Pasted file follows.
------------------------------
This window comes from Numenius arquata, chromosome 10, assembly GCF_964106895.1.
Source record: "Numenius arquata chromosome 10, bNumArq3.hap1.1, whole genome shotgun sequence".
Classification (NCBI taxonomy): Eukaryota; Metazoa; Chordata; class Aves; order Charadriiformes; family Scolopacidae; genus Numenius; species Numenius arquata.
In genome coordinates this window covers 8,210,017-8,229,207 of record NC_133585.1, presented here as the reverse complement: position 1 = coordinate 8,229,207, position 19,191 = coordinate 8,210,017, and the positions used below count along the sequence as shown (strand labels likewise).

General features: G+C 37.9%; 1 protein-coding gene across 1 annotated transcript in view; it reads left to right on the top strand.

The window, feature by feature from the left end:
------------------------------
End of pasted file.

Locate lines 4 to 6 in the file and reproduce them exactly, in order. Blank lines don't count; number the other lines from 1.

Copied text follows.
In genome coordinates this window covers 8,210,017-8,229,207 of record NC_133585.1, presented here as the reverse complement: position 1 = coordinate 8,229,207, position 19,191 = coordinate 8,210,017, and the positions used below count along the sequence as shown (strand labels likewise).

General features: G+C 37.9%; 1 protein-coding gene across 1 annotated transcript in view; it reads left to right on the top strand.

The window, feature by feature from the left end: